MACON—Mercer University School of Engineering students recently swept the Undergraduate Research Competition at the American Society of Engineering Education (ASEE) Southeastern Section Conference in Chattanooga, Tenn.
Mercer biomedical engineering students Kala Cartwright of Milan and Stephanie Jackson of Bartlett, Tenn., were awarded the Outstanding Poster Presentation Award for Undergraduate Research for their research poster, entitled "Impact of Atherosclerotic Occlusion Position on Hemodynamic Parameters in the Coronary Artery." The two students used advanced computer programs to model blood flow in coronary arteries and examined the effects on hemodynamics caused by plaque occlusions.
At the same competition, Mercer biomedical engineering students Christopher Basciano of Spring Hill, Fla., Adam Land of Ellijay and Emil Pham of Warner Robins received the First Place Award for Undergraduate Research for their research poster, entitled "Computational Fluid Particle Dynamics Modeling and Simulation in Human Lung Airways." The students used advanced computer programs to simulate air traveling through tracheobronchial airways, and they examined where inhaled particles deposit in the lungs.
A third team of Mercer biomedical engineering students took second place in the ASEE undergraduate research competition. Stacie Hamel of Valdosta, Travis Blackburn of Rincon and Christal Garner of Griffin won second place for their research poster, entitled "Computational Particle Hemodynamics Simulations in Carotid Artery Bifurcation." Using advanced computer programs, these students simulated the flow of blood through the carotid artery. They examined correlations between the blood flow and atherosclerotic buildup.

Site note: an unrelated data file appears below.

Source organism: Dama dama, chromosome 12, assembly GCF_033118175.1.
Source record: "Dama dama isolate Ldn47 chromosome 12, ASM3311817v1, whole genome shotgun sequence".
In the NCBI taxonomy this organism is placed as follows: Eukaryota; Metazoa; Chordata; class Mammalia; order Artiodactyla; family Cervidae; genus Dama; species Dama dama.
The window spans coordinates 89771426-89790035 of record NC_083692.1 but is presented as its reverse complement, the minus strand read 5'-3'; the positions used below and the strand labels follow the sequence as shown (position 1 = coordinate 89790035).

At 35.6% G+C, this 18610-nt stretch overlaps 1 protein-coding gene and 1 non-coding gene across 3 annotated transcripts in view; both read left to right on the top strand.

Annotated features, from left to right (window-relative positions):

All of these winning students are enrolled in Dr. Sinjae Hyun's "Advanced Biofluids" class at the School of Engineering, and they did this research in conjunction with the course. The Mercer students' research was made possible through a grant from the Keck Foundation.
Named one of the top engineering schools in the Southeast by U.S. News & World Report for the past six years, Mercer University School of Engineering is known for producing graduates ready to work in the industry and government. The innovative Mercer School of Engineering curriculum emphasizes teamwork as well as opportunities to gain hands-on experiences. Mercer engineering graduates are known for their strong communication skills, as Mercer is one of few engineering institutions in the nation to house a Technical Communication Department within the Engineering School.